It is only with strict government control and regulation of a legal market that we can optimise our restriction of the ability of cannabis to cause harm. Rather than have information on the harms of cannabis delivered only after an unpredictable encounter with the police, this information can instead be provided in the environment of a pharmacy, by someone trained for the purpose, prior to the first time a customer uses the legally supplied drug. The ability to advise customers on the potency of strains and encourage safer modes of administration, means the customer is far less likely to come to harm. The undermining of the illegal market combined with age restrictions should hopefully reduce availability of cannabis for children, while reducing further the necessity to expend police resources against the black market suppliers. If it is decided to educate first-time users on the early warning signs of psychosis, then the increased number of people in society equipped to identify these signs means those developing psychosis are more likely to be helped regardless of their drug use history.

So Brian. It is time to move beyond liberalising our drug laws. De facto decriminalisation is not the best answer for the people of London or anywhere in Britain. The policy that is the toughest on drugs and crime is a plea to government for the strict government control and regulation of a legal cannabis market.

I have strong suspicions that if it is communicated properly, it will garner you far more support that your soft-on-drugs, baby-step, 4/20 announcement.

Walker: was there a cover-up?

The normal rule of thumb is that headlines ending in a question mark should be answered with a “no” – for example, “Does Sudoku Cause Cancer?” However, if Paul Hutcheon‘s story is true, as it surely is, the constituency office of the Deputy First Minister herself was told about Walker’s violent past more than three years before the unfortunate people of Dunfermline got saddled with him as their MSP.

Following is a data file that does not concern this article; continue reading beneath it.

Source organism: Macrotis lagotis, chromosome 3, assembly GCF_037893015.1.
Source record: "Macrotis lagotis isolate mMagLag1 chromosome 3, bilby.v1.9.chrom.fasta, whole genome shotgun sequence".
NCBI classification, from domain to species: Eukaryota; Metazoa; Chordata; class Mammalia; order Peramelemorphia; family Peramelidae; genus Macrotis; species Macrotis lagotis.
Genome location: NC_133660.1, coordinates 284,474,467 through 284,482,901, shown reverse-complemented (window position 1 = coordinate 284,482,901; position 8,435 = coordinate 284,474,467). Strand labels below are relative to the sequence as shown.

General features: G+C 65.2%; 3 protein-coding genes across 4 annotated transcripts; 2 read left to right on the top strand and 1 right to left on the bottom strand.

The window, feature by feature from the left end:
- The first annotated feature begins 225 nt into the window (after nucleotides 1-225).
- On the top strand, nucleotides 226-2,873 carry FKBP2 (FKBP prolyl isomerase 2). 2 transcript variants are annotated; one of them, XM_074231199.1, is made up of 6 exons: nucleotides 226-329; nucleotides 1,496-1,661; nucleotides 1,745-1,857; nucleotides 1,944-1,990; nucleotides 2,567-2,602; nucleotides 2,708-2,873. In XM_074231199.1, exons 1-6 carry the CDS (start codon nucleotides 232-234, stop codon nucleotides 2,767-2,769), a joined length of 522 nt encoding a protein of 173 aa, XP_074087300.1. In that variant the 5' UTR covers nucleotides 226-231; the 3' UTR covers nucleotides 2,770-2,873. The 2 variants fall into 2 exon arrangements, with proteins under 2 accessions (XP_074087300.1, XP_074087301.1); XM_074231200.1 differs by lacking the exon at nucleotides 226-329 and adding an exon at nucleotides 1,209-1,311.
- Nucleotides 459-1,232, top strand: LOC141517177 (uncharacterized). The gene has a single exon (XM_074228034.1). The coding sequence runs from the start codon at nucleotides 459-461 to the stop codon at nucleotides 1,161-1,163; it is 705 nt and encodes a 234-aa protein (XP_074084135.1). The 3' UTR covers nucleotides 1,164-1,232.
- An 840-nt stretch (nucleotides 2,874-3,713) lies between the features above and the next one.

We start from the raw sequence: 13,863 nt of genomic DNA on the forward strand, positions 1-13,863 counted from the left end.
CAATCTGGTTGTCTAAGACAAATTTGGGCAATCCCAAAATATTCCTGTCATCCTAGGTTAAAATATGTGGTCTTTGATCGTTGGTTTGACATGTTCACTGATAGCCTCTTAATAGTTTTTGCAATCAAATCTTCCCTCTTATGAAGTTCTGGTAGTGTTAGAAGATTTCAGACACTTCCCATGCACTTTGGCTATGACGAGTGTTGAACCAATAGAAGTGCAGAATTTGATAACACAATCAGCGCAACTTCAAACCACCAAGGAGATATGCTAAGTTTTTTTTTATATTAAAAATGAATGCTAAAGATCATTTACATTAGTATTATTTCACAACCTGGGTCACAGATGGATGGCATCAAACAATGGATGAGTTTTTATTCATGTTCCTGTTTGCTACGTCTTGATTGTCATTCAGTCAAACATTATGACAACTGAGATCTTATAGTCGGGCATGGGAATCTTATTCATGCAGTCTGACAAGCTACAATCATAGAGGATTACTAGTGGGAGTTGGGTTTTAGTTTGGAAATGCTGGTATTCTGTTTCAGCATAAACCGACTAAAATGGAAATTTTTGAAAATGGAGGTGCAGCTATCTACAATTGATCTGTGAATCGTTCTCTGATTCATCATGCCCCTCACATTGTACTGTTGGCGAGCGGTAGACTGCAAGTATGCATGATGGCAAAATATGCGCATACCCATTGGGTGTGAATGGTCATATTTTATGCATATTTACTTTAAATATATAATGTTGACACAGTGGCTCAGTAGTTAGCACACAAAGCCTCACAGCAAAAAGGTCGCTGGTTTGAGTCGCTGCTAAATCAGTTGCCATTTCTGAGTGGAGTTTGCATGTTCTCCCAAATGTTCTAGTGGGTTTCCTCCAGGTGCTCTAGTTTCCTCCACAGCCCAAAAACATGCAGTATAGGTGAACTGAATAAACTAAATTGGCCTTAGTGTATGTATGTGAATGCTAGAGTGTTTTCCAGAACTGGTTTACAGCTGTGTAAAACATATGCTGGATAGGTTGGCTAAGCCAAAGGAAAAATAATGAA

When his past started to come out, I argued that the SNP didn’t do proper vetting on him, and SNP activists argued (reasonably, I concede) that if he’d kept it quiet there’s no obvious way for the party to have found out. That’s true: we don’t want parties to have to hire private investigators to look into candidates. But if a former brother-in-law of Walker had told Nicola Sturgeon’s own office about his unsavoury past, which the SNP’s quote admits, that’s that question answered. They knew because they were told, and they admit that the information went to head office.

If they’d been told in April 2011 I could almost understand not making a scene about it. Who wants to have to deselect a constituency candidate during an election? (Although obviously it would have still been wrong not to act) But February 2008? As with so many scandals, this one has become that which sensible politicians fear most: who knew what and when, and who covered up for the original offence? Incidentally, it’s extremely dangerous and ill-advised for the party to give an account of the meeting which can be disputed by the man who called it, Rob Armstrong.

Note: comments which make allegations against Walker which are not already in the media or which downplay domestic violence will not be approved.

We should be treating the issue of rape with more caution

The curious nature of political journalism is such that, when you’re down, you can be the subject of a feeding frenzy that feels like it’ll never quit. I do wonder if this is the case around the world or just specific to Scotland but, rightly or wrongly, Bill Walker MSP is on the receiving end of that feeding frenzy right now.